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I am looking at the data here (for 2015). There are data for 489 cities from around the world, of which 82 are in the US.

  • Using the measure "Price To Rent Ratio Outside Of City Centre", 69 of the 82 US cities are in the bottom 125 of all cities (roughly the bottom quartile) and the highest-ranked US city is Santa Barbara, CA at #206.

  • Using the measure "Price To Rent Ratio City Centre", 67 of the 82 US cities are in the bottom 125 of all cities and the highest-ranked US city is again Santa Barbara, CA at #147.

What might explain why the property price-to-rent ratio in the US is relatively low, when compared to the rest of the world?

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Reviewing their methodology, they make a number of assumptions that will affect their results. They don't provide the sources of the data they use as inputs, so it's impossible to fully evaluate their methodology, but it is worth noting their description:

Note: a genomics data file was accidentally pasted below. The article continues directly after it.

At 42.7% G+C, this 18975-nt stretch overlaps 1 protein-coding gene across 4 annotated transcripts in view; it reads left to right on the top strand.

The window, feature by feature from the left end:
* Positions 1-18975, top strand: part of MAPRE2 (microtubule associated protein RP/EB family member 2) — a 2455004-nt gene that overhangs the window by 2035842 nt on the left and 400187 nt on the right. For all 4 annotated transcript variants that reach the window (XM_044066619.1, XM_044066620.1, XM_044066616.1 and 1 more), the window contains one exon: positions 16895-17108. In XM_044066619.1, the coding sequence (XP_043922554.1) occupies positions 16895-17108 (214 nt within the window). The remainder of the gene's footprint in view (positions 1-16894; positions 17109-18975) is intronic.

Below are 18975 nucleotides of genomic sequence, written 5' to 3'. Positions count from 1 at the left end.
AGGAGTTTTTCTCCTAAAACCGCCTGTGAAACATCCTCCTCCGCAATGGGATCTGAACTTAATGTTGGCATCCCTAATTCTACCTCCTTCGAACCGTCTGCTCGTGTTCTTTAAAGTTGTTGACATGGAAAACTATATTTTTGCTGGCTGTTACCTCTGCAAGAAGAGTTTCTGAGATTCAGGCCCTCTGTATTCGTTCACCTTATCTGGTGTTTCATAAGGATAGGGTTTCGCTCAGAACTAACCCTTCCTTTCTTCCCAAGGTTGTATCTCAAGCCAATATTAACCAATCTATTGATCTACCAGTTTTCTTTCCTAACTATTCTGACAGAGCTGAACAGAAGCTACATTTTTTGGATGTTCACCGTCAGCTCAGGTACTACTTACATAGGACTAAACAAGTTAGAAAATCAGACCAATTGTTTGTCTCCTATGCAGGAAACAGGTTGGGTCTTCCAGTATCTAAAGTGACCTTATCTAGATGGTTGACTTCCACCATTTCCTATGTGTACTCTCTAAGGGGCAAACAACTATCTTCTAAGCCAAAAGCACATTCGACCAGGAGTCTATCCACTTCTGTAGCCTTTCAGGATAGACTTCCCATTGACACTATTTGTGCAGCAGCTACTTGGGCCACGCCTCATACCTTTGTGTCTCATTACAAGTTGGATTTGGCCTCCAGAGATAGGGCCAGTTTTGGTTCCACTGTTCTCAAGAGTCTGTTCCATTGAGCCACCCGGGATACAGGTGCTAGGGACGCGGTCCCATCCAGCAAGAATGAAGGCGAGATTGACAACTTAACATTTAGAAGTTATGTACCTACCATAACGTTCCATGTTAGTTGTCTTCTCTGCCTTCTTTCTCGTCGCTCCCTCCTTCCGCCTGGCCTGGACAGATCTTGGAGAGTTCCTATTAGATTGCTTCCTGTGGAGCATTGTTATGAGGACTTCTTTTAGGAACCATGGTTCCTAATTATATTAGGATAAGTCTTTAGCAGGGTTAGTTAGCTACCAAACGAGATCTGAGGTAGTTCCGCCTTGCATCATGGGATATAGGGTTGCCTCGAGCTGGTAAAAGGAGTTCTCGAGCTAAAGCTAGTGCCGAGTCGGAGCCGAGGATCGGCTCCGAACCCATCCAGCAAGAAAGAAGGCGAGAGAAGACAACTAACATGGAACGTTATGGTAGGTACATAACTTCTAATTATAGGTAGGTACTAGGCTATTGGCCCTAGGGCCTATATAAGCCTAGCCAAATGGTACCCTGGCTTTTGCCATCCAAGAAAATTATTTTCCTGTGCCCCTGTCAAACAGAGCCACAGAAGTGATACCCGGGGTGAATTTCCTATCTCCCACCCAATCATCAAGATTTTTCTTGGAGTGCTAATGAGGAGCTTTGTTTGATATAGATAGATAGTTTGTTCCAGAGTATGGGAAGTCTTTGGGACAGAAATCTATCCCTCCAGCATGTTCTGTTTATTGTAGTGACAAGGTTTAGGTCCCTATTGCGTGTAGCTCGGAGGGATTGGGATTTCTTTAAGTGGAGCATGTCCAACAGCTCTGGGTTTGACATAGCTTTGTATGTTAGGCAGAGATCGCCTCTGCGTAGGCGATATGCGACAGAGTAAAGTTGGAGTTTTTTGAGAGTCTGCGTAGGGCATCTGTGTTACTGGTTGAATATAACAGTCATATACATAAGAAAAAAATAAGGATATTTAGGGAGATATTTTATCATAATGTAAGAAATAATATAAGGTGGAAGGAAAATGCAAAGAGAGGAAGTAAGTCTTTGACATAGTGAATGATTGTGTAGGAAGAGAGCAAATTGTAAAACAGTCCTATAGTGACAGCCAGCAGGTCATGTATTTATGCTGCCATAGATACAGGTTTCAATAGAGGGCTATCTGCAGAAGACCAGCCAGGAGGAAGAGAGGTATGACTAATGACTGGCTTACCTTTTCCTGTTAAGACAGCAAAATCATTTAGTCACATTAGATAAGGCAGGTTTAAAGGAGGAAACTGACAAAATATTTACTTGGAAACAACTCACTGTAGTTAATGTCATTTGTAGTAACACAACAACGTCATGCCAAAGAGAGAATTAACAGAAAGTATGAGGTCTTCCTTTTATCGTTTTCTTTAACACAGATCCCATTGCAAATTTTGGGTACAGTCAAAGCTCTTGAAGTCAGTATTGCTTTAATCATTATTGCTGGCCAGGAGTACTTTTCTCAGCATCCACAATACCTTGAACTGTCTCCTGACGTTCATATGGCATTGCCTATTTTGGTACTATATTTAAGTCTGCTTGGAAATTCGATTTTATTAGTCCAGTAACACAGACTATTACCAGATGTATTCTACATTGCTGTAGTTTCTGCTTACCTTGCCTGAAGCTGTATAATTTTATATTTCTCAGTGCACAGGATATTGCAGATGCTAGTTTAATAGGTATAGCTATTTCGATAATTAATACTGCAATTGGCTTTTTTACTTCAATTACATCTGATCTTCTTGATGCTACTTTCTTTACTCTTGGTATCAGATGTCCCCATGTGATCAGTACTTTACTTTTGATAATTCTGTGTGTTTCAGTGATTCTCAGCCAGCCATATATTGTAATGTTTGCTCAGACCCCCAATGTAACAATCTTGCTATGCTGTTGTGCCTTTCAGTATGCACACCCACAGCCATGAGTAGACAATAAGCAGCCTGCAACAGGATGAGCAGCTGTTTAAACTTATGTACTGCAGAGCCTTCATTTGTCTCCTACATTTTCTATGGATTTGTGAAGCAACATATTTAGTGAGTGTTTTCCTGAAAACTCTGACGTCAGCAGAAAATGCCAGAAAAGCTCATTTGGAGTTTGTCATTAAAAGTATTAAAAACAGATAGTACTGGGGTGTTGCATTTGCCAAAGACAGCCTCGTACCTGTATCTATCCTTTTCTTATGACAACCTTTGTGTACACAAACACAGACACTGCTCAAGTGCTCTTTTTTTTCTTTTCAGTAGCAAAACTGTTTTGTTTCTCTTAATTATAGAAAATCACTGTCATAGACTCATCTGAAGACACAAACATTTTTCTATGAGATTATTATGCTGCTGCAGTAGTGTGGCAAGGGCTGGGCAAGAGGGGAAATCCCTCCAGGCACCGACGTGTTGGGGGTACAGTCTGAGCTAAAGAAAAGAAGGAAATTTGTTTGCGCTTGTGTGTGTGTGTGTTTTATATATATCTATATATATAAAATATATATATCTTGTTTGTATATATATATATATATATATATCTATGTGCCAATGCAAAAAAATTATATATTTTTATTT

Price to Rent Ratio - is the average cost of ownership divided by the received rent income (if buying to let) or the estimated rent that would be paid if renting (if buying to reside). Our formula to estimate rent per square meter assumes 1 bedroom apt has 50 square meters and 3 bedroom apartment has 110 square meters. It doesn't take into account taxes or maintenance fees.

Given the relatively simple assumptions, lack of transparency regarding input data, and reliance on assumed homogeneity in housing stock both internationally and intra-city, I wouldn't rely on these data to arrive at any conclusions, let alone the conclusion that price-to-rent ratios are particularly low in the US.

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  • $\begingroup$ I'd be very suspicious - they're ranking Bornemouth UK (seaside retirement town), above London. $\endgroup$ – Lumi Jun 1 '15 at 21:28

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